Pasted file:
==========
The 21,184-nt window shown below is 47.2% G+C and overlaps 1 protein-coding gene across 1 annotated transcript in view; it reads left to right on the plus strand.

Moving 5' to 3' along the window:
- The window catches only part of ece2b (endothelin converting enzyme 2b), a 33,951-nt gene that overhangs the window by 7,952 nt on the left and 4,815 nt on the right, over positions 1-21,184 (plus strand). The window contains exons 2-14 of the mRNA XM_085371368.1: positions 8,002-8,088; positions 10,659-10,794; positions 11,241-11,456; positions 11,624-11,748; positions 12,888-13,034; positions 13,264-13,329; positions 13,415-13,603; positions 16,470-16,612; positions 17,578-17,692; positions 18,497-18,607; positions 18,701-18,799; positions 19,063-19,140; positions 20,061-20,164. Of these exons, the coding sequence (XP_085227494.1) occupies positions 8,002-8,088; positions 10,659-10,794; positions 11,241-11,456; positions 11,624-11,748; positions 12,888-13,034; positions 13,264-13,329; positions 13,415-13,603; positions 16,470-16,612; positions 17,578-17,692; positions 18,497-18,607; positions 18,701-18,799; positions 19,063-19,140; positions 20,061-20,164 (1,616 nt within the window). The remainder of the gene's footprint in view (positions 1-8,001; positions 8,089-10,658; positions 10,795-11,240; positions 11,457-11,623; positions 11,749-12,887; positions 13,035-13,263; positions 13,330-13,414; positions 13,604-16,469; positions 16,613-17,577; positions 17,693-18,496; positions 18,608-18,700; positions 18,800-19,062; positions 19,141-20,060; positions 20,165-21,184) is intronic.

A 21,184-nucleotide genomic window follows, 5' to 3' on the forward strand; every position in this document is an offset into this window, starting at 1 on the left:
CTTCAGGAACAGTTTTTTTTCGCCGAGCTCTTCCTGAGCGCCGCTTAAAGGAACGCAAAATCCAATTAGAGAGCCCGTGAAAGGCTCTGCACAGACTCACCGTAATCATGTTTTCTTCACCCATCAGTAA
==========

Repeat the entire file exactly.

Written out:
The 21,184-nt window shown below is 47.2% G+C and overlaps 1 protein-coding gene across 1 annotated transcript in view; it reads left to right on the plus strand.

Moving 5' to 3' along the window:
- The window catches only part of ece2b (endothelin converting enzyme 2b), a 33,951-nt gene that overhangs the window by 7,952 nt on the left and 4,815 nt on the right, over positions 1-21,184 (plus strand). The window contains exons 2-14 of the mRNA XM_085371368.1: positions 8,002-8,088; positions 10,659-10,794; positions 11,241-11,456; positions 11,624-11,748; positions 12,888-13,034; positions 13,264-13,329; positions 13,415-13,603; positions 16,470-16,612; positions 17,578-17,692; positions 18,497-18,607; positions 18,701-18,799; positions 19,063-19,140; positions 20,061-20,164. Of these exons, the coding sequence (XP_085227494.1) occupies positions 8,002-8,088; positions 10,659-10,794; positions 11,241-11,456; positions 11,624-11,748; positions 12,888-13,034; positions 13,264-13,329; positions 13,415-13,603; positions 16,470-16,612; positions 17,578-17,692; positions 18,497-18,607; positions 18,701-18,799; positions 19,063-19,140; positions 20,061-20,164 (1,616 nt within the window). The remainder of the gene's footprint in view (positions 1-8,001; positions 8,089-10,658; positions 10,795-11,240; positions 11,457-11,623; positions 11,749-12,887; positions 13,035-13,263; positions 13,330-13,414; positions 13,604-16,469; positions 16,613-17,577; positions 17,693-18,496; positions 18,608-18,700; positions 18,800-19,062; positions 19,141-20,060; positions 20,165-21,184) is intronic.

A 21,184-nucleotide genomic window follows, 5' to 3' on the forward strand; every position in this document is an offset into this window, starting at 1 on the left:
CTTCAGGAACAGTTTTTTTTCGCCGAGCTCTTCCTGAGCGCCGCTTAAAGGAACGCAAAATCCAATTAGAGAGCCCGTGAAAGGCTCTGCACAGACTCACCGTAATCATGTTTTCTTCACCCATCAGTAA